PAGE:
The far-right Dutch politician, Geert Wilders, is campaigning in the Dutch elections on an anti-Islam platform, and Republican US Congressman Steve King of Iowa ‘tweeted’ support for his racist agenda on the 12th of March: “Wilders understands that culture and demographics are our destiny. We can’t restore our civilization with somebody else’s babies.” His tweet was condemned by members of the opposing Democratic Party, such as House of Representatives minority leader Nancy Pelosi (D-Calif.), who called King’s remarks “vile racism” that have “no place in decent society, much less in the U.S. Congress.” Some members of his own party also criticized King’s remarks, but many supported him, and the ‘vile racism’ of King’s remarks represent the foundation upon which Donald Trump rose to power as US president.
When a US lawmaker says that “We can’t restore our civilization with somebody else’s babies”, he is first of all admitting that his civilization is declining, as otherwise, there would be no need to ‘restore’ it. Demographic studies of European populations have shown a falling birthrate, which is predicted to lead to economic stagnation and decline in the decades ahead unless continued immigration can boost the population. The dilemma for Wilders in Holland, King and the conservatives with Trump in the US, Marine Le Pen in France and the growing far right movements in the western world is that they do not believe that their culture is strong enough to survive the diluting effect of people of other races, and especially the Muslims. King has previously urged the “need to get our birth rates up” so that the Western world does not become “entirely transformed.”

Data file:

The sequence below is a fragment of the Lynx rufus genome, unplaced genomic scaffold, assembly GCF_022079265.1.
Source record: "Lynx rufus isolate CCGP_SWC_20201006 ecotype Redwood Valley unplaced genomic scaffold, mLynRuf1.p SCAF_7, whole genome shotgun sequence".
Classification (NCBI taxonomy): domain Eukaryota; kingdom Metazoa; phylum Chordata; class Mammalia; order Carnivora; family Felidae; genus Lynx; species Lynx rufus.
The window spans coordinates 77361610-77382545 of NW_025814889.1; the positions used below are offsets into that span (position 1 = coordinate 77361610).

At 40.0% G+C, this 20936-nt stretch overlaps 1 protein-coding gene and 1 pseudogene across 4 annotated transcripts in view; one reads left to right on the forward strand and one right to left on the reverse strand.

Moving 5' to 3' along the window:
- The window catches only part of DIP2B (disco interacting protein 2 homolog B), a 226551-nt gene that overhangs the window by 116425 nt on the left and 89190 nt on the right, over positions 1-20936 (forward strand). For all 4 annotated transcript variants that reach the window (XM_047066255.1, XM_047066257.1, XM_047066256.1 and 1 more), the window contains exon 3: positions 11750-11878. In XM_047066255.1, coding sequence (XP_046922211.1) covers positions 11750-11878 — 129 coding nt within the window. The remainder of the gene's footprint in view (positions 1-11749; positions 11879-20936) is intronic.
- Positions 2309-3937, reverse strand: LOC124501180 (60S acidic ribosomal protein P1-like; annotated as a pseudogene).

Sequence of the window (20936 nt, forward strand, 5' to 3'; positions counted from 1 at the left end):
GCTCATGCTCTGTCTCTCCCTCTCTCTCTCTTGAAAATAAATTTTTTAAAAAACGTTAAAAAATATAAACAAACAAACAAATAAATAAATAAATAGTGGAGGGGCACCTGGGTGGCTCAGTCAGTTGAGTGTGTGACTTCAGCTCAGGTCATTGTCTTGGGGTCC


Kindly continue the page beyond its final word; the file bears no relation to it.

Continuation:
During the Republican National Convention, King said: “I’d ask you to go back through history and figure out, where are these contributions that have been made by these other categories of people that you’re talking about? Where did any other sub-group of people contribute more to civilization?”, which he said is “rooted in Western Europe, Eastern Europe and the United States of America and every place where the footprint of Christianity settled the world.” According to King, Western civilization is the only true civilization and Christianity is the essence of Western civilization, and yet Christianity is in decline, while Islam is on the rise in terms of both demographics and ideological vigor.
Despite King’s insistence upon the importance of Christianity, and that such views are shared widely by conservative politicians in the US, there is no general consensus in the west about what a return to greatness would be based upon. This is why US President Trump’s campaign slogan of ‘making America great again’ has resulted in nothing but confusion for US policy at home and abroad. The secular creed that relegated religion to the arena of personal opinion and separated it from political affairs has not established a solid foundation for the long-term survival of capitalism and the resultant lack of confidence has led to calls and enactment of new laws for the removal of immigrants and the banning of Muslims from entering some western countries, and in the US even the Mexicans have been considered a great threat to the Western culture despite that they have a Christian and European heritage akin to that of the people of the US. In Europe, the UK is breaking away, and the UK is at risk of breaking apart with calls for Scottish independence, and some of the remaining countries in the European Union are debating their own future in the union, while far-right parties are promising a return to former glory by ridding their countries of Muslims. King’s remark that: “We can’t restore our civilization with somebody else’s babies” highlights a weakness and fear of foreign babies that was only once before seen, and that was when an Egyptian Pharaoh sought to have all the male babies of the Israelites killed. It did not end well for the Pharaoh, and it will not end well for the far-right movements fearing that “demographics are our destiny.”
Dr. Abdullah Robin